If you, like me, spent the weekend binge-watching all nine episodes of Stranger Things 2 — and the entirety of its aftershow, Beyond Stranger Things — on Netflix, then you probably have a few questions. Mainly, is it over already? Only Stranger Things could make nine hours of television feel so fleeting. (Spoilers ahead.)
From the very beginning, creators Matt and Ross Duffer approached Stranger Things 2 as a cinematic sequel, so everything about it feels bigger, darker, and, well, stranger in the way that good sequels often do. It's clear that the season was influenced by both 1986's Aliens and 1980's Star Wars: The Empire Strikes Back — two sequels that raised the stakes and forged unlikely new character dynamics.
And the stakes for Mike, Will, Dustin, Lucas, Eleven, and the entire town of Hawkins, Indiana, have never felt more insurmountable than they do in Stranger Things 2, which leads to quite a spectacular conclusion (more on that later). By the end of season, there's even a sense of closure. Each character's storyline is more or less wrapped up — Mike and Eleven are properly reunited, Will's demons are (mostly) exercised, Hawkins National Laboratory is closed, and Dustin gets to dance with his dream girl, Nancy Wheeler.
Of course, the Duffer Brothers didn't completely leave us hanging. As we saw in the season's closing moments, there's still a giant Shadow Monster looming over Hawkins in the Upside Down. With that in mind, let's examine the most pressing questions following Stranger Things 2, starting with the big one:
Is The Mind Flayer the show's Big Bad?
Remember the Demogorgon? Well, that asshole was just a taste of what the Upside Down had in store for our heroes. Stranger Things 2 introduced two significant new creatures: demodogs, four-legged Demogorgons; and The Mind Flayer, otherwise known as the Shadow Monster, a giant arachnid-like monster who appears to be the powerful final boss in the Upside Down. It's kinda like the brain down there. The Mind Flayer, named after a Dungeons & Dragons creature with psionic powers, first appeared to Will in visions, or "now-memories," and it later possessed him, linking them and gradually turning little Will Byers into a serious threat over the course of the season.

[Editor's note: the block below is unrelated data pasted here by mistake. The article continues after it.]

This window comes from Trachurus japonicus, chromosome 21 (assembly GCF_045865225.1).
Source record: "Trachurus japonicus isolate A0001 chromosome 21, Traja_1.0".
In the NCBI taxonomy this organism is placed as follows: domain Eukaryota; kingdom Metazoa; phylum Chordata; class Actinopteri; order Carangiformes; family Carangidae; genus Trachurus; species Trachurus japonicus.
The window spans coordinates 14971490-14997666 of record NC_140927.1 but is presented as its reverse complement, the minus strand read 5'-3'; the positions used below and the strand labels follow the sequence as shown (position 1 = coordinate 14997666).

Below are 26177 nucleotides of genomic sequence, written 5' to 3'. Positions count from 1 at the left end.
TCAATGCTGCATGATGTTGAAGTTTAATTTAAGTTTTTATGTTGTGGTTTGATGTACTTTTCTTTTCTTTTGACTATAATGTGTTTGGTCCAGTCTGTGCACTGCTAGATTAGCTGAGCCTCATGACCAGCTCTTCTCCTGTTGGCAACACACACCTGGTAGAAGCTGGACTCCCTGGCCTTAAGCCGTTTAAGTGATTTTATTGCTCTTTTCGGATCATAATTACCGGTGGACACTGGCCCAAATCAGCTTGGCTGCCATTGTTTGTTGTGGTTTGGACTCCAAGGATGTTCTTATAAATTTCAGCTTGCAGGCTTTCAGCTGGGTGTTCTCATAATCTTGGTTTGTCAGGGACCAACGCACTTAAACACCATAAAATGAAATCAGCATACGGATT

Is there still a link between Will and the Upside Down?
Since his time in the Upside Down, Will has been experiencing episodes of "True Sight," a phenomenon that allows his mind to travel to the Upside Down. This made him vulnerable to The Mind Flayer's manipulation, but it also turned Will into a spy — he could see what The Mind Flayer could see in his "now-memories." Now that The Mind Flayer has been exorcized from Will's body, does that mean his connection to the other dimension has been broken? Or will those lingering affects from spending so much time in the Upside Down continue to haunt him?
How much time will pass between seasons?
The Duffer Brothers have already confirmed that the third season will take place after yet another time jump, and given the one-year jump between the first and second seasons, Season 3 will most likely begin a year after the events of Snow Ball at the end of Stranger Things 2. This means Mike, Will, Lucas, Dustin, Max, and presumably Jane (a.k.a. Eleven) are headed to Hawkins High School.
Are Joyce and Hopper endgame material?
That's kind of obvious isn't it? In Season 1, I bought their platonic relationship. Joyce was far too consumed with her son's true whereabouts and Hopper was still dealing with the emotional trauma of his daughter's death. But from the very first episode, Joyce and Hopper's chemistry was palpable. They've got all of the prerequisites for an onscreen romance: fire chemistry, shared trauma, and similar sensibilities.
Does Eleven have any more siblings out there?